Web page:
Q:

# Michelle asks: Why is my way of teaching my daughter math wrong and the teacher's way correct?

"I agree that too much is being taught to children at a very young age, and we as parents should be involved. I also agree that there are times homework is sent home without proper direction, and when I begin to work with my daughter the way I was taught, I am told I am doing it wrong! Why can't there be more than one way to find the answer, especially if one way is easier than the other for my child?! Why is my way wrong and the teachers way correct?"

http://www.education.com/magazine/article/Math_...
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> 60 days ago

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, Parent writes:
The "easy" answer: It's not.  Your method might be just as correct as the teacher's. And this is true at one level - any method that gets you to the correct result repeatably given a wide variety of problems is a correct methodology.  I was just in a brief discussion today, for example, on how the method of long division is taught differently in the US and the UK, for example.  Clearly US students and UK students, given the identical problem, will always get the same answer if they follow their technique correctly.

If this were the only goal - getting the correct result - then what I just wrote could be the entire answer.

But there's more.  The path of more and more advanced techniques is a progressive one where each element of the methodology builds on the previous ones.  If your child misses one of the steps along this path, the later ones will become more difficult.  For example, learning to do division in a particular way might be a necessary step to solving lowest common denominator problems later. Or there might be some part of a technique of doing long division that will be harkened back to when learning about different number bases.

I offer this as "an answer" not necessarily THE answer, since I don't know what your child's teacher is thinking, specifically.

Another possible answer has to do with scalability.  Some methods work well for small problems but fall apart when applied to large problems.  If all you ever had to do was to add numbers together where the sum is ten or less, counting on your fingers would be a valid technique.  But for larger problems it is no good.
> 60 days ago

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, Parent writes:
The mentality is to keep it one way instead of two ways to avoid confusion. This would be especially true in a traditional classroom setting. However, if you are working one on one with a child or very few children, then there may be time to show them an additional way. I think has to do more with time constraints in the classroom and confusion.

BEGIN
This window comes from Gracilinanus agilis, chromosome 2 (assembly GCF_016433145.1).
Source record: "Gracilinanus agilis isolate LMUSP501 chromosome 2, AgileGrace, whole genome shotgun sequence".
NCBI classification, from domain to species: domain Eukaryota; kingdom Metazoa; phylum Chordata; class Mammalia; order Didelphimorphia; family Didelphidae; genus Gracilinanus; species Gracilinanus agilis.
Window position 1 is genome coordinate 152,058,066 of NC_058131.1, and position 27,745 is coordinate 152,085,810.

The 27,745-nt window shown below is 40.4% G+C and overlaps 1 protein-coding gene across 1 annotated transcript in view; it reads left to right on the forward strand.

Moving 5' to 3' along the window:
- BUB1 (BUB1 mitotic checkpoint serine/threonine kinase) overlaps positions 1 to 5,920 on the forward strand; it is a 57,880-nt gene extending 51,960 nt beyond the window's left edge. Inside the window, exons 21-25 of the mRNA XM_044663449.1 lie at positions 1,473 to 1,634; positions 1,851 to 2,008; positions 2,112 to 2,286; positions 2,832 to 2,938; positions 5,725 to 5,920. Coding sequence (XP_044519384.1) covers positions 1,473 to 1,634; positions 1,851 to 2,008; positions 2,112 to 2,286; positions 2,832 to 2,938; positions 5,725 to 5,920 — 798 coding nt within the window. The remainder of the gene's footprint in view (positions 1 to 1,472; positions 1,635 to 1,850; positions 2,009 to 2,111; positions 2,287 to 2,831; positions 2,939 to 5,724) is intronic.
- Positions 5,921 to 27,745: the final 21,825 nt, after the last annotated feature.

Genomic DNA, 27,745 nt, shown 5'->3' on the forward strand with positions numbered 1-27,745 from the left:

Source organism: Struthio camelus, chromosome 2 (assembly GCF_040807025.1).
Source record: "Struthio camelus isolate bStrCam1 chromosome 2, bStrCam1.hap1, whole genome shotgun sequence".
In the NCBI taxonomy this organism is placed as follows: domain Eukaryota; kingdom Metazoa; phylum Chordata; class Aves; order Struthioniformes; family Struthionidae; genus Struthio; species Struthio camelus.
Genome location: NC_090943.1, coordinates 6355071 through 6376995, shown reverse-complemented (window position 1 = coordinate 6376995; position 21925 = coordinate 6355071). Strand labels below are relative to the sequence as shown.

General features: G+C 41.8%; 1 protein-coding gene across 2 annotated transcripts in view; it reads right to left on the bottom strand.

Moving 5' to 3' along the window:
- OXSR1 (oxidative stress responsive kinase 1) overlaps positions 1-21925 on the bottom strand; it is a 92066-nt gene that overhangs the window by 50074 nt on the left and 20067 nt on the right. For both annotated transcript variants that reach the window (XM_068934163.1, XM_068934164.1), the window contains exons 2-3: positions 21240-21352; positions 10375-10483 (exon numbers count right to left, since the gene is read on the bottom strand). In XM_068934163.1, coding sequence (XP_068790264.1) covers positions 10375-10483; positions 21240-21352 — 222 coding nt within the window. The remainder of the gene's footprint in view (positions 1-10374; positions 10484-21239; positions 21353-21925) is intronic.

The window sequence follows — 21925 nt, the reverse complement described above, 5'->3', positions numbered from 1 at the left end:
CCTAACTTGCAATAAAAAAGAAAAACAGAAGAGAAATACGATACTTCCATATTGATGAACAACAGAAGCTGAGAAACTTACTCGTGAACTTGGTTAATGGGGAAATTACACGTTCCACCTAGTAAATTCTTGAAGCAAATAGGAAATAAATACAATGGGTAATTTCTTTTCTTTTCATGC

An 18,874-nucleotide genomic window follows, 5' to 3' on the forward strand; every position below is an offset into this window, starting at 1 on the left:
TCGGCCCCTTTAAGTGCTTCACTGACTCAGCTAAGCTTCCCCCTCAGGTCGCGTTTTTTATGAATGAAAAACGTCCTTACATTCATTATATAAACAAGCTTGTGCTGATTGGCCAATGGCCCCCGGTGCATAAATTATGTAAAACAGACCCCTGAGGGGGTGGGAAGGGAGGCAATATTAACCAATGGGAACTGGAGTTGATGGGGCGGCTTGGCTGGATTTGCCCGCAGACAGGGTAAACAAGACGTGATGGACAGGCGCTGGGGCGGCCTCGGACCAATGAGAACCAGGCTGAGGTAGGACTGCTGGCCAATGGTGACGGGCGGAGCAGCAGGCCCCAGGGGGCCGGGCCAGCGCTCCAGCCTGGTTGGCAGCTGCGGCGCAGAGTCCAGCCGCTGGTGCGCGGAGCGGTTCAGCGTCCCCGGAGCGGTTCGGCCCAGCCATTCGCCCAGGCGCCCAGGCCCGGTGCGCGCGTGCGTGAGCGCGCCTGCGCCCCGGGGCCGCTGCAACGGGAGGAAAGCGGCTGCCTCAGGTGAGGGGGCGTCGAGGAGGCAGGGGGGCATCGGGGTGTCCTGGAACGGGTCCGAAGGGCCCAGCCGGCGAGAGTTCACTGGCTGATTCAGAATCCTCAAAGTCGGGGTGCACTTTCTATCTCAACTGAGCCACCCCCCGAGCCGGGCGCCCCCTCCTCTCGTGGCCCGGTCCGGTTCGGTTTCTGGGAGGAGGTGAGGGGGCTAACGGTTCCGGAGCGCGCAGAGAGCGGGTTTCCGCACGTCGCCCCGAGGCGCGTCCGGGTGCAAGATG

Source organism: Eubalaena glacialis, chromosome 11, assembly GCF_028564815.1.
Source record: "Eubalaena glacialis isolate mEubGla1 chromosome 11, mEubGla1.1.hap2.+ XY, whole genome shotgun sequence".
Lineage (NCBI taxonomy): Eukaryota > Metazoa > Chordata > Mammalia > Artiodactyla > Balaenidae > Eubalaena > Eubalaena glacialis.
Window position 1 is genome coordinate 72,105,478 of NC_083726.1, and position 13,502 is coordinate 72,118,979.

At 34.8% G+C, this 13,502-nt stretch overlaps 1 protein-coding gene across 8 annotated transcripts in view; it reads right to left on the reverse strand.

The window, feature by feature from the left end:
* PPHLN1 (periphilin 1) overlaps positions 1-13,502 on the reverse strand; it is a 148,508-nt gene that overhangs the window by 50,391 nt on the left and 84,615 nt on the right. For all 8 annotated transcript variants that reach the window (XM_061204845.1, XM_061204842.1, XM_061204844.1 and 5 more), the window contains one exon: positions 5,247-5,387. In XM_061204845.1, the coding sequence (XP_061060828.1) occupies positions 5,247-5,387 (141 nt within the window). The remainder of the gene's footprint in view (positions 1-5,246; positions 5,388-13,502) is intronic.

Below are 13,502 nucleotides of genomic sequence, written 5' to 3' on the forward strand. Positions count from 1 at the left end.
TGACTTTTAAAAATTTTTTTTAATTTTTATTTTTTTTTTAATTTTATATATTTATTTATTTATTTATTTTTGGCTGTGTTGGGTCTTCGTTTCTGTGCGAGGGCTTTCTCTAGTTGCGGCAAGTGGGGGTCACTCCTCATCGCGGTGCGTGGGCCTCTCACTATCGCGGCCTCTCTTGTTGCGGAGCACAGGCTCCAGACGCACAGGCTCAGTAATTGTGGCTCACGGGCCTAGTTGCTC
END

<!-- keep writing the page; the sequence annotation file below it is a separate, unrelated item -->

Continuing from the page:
> 60 days ago

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writes:
they are doing new programs to teach the kids and the 'old way' (no offence) will just confuse the child.  the problem we have is that they dont teach us how to do it so we cant help the kid but yet they come home with homework.....

i hear your frustration, we have the same problem here.
> 60 days ago

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writes:
I went through this with my child too.  At night when she would go to sleep, I would dig her homework out and educate myself.  I wanted to know what the teacher's were teaching my child and how they were doing it.  It helped me to better explain it to her the next time.  I didn't learn half as much when I went to school as she is now!  If I didn't understand her homework, I had no problem going to the school and asking the teacher about it.
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, Child Professional, School Administrator, Teacher writes:
Hi Michelle,
There is much debate within the school system about how Math should be taught. Like many other subjects, it can be taught a variety of ways. My suggestion is to try your best to learn how your daughter is being taught in school, and if that works for her. Your knowledge can supplement or be a new approach at any point in her education, and may help to broaden her sense of number concepts as she learns to look at them in multiple perspectives. if she is a struggling Math learner, you may want to keep it simple and stick to what she is learning in school, so different methods don't confuse her.
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